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Seahawks’ Michael Bennett wants to meet with Trump after call for NFL to fire protesters

Seahawks running back Thomas Rawls and Seahawks offensive lineman Justin Britt stand with Seahawks defensive lineman Michael Bennett as he sits during the national anthem. The Seattle Seahawks played the San Francisco 49ers in Seattle's home opener at CenturyLink Field in Seattle, Wash., on Sunday, Sept. 17, 2017.
Seahawks running back Thomas Rawls and Seahawks offensive lineman Justin Britt stand with Seahawks defensive lineman Michael Bennett as he sits during the national anthem. The Seattle Seahawks played the San Francisco 49ers in Seattle's home opener at CenturyLink Field in Seattle, Wash., on Sunday, Sept. 17, 2017. jbessex@gateline.com

After President Donald Trump’s call to fire NFL players who protest during the national anthem, Seahawks defensive lineman Michael Bennett said he’d like to meet with Trump face-to-face.

Bennett was one of several players protesting before Trump made his comments Friday at a rally in Alabama.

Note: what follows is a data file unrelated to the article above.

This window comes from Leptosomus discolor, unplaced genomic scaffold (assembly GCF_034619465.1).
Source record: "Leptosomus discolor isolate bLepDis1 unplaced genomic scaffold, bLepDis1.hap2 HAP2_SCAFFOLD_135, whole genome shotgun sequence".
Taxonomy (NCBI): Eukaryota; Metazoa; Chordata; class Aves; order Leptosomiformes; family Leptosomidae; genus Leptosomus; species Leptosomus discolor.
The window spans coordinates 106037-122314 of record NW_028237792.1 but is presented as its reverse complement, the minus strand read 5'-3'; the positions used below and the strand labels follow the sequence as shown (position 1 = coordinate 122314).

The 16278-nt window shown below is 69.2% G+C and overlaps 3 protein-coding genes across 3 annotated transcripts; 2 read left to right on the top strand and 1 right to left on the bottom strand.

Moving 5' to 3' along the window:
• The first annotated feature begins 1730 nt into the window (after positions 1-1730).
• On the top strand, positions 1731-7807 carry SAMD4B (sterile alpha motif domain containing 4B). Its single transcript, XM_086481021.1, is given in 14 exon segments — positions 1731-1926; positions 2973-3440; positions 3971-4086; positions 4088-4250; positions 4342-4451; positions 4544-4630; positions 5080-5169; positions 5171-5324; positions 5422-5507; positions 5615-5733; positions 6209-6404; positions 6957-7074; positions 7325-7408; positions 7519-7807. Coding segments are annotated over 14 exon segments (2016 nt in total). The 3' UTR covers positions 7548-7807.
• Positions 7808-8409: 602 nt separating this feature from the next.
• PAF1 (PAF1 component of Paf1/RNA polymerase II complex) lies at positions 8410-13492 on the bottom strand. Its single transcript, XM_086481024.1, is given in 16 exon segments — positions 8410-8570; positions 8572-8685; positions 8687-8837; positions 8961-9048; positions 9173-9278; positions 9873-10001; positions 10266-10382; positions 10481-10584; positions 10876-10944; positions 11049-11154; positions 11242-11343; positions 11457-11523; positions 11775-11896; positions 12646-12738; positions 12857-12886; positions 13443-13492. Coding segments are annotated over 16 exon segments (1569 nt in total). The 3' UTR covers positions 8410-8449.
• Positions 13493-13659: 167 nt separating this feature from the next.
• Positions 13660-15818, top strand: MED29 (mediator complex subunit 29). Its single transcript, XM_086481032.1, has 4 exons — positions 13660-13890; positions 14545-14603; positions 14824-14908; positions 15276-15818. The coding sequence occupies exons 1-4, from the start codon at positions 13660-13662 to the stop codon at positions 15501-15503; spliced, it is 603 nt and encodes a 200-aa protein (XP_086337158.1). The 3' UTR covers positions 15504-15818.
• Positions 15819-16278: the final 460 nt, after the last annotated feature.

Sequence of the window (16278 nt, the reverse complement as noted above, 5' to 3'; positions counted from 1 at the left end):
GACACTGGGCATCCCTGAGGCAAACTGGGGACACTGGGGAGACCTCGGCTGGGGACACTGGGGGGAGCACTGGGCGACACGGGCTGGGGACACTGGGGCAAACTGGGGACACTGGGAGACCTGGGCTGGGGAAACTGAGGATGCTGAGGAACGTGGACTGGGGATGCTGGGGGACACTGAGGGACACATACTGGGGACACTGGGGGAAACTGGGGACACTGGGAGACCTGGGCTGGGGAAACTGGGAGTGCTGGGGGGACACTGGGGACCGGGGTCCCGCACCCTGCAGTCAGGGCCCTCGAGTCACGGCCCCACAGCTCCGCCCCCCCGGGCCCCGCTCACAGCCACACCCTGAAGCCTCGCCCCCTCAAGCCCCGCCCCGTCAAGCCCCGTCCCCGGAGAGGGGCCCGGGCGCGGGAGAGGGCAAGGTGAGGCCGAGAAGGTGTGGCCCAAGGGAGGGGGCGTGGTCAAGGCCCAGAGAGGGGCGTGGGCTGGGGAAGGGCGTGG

On Sunday, more than 200 NFL players knelt during the anthem.

The Seahawks decided as a team to stay in the locker room Sunday at Tennessee.

Bennett went on CNN Monday and told Anderson Cooper he’d like to discuss the message behind their protests with the president.

“I can’t sit here and say that he’s not my president, he’s not that, because at the end of the day he is the President of the United States, and for him to say it’s a privilege and we shouldn’t speak on what we believe in because we’re making money, I mean he was a rich man, too, and all of a sudden he’s speaking on what he believes in, and he still stood up for what he believes in and he’s the President of the United States, so what makes him different from us?”

Bennett said he’d like to speak with Trump about social injustice and “talk about these issues and be able to find a way to fix them.”

Seahawks receiver Doug Baldwin also appeared on CNN Monday to discuss the team’s decision to remain in the locker room.

“I’m a firm believer that you have to stand or sit for what you believe,” he said on CNN. “That’s what makes our country great.”

“If you see the flag, and you see oppression when you look at the flag, then stand up. Do something about it. … I think what we’re misinterpreting is the people taking a knee, that feel the need to protest, that’s exactly what they’re doing. They are being courageous — they are putting themselves out there and being vulnerable.”

Stacia Glenn: 253-597-8653

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